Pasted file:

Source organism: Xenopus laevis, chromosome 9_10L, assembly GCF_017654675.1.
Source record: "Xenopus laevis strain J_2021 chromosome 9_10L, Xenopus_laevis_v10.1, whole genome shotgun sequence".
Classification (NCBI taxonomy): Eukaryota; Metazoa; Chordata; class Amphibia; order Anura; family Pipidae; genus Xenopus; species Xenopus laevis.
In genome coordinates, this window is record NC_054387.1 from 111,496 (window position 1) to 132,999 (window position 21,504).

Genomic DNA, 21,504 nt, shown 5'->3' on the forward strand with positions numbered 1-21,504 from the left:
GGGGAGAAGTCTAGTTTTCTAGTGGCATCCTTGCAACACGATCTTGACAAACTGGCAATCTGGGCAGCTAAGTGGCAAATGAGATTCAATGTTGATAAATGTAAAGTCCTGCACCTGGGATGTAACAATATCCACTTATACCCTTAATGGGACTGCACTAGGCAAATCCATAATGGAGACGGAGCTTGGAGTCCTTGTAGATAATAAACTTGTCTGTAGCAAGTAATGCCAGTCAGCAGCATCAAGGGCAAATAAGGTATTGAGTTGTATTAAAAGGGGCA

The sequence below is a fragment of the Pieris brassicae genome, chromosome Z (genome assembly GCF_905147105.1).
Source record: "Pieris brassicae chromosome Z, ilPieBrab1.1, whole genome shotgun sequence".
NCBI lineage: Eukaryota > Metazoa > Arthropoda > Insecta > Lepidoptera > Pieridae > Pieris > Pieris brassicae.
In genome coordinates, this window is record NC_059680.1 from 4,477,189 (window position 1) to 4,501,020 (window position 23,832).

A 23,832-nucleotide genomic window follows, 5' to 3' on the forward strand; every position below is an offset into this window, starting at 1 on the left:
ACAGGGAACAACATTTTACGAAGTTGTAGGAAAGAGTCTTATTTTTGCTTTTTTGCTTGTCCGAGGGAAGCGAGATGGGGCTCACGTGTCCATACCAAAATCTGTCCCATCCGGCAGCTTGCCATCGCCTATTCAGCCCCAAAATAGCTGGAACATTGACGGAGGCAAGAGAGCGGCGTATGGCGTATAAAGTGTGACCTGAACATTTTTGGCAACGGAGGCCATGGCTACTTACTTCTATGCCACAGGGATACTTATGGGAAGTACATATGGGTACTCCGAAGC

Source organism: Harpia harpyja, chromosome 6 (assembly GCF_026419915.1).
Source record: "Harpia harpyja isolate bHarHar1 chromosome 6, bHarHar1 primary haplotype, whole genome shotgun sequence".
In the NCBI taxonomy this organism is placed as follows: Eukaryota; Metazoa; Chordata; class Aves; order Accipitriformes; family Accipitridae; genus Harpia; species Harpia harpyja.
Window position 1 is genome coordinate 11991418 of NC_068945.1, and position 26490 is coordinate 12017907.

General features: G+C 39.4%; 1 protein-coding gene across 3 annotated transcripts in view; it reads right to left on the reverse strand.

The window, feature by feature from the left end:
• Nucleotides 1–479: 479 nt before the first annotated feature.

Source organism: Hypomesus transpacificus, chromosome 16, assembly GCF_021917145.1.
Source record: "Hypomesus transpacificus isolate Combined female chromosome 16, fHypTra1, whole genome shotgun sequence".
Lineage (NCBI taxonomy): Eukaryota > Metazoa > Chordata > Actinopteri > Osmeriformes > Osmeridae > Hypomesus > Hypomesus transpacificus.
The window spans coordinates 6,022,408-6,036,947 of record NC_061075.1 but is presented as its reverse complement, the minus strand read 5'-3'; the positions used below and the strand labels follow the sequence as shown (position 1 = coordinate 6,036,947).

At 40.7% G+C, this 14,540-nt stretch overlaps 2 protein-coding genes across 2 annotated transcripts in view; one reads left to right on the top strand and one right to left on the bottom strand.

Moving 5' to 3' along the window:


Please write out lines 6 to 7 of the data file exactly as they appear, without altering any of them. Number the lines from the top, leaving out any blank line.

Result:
GGGGAGAAGTCTAGTTTTCTAGTGGCATCCTTGCAACACGATCTTGACAAACTGGCAATCTGGGCAGCTAAGTGGCAAATGAGATTCAATGTTGATAAATGTAAAGTCCTGCACCTGGGATGTAACAATATCCACTTATACCCTTAATGGGACTGCACTAGGCAAATCCATAATGGAGACGGAGCTTGGAGTCCTTGTAGATAATAAACTTGTCTGTAGCAAGTAATGCCAGTCAGCAGCATCAAGGGCAAATAAGGTATTGAGTTGTATTAAAAGGGGCA

The sequence below is a fragment of the Pieris brassicae genome, chromosome Z (genome assembly GCF_905147105.1).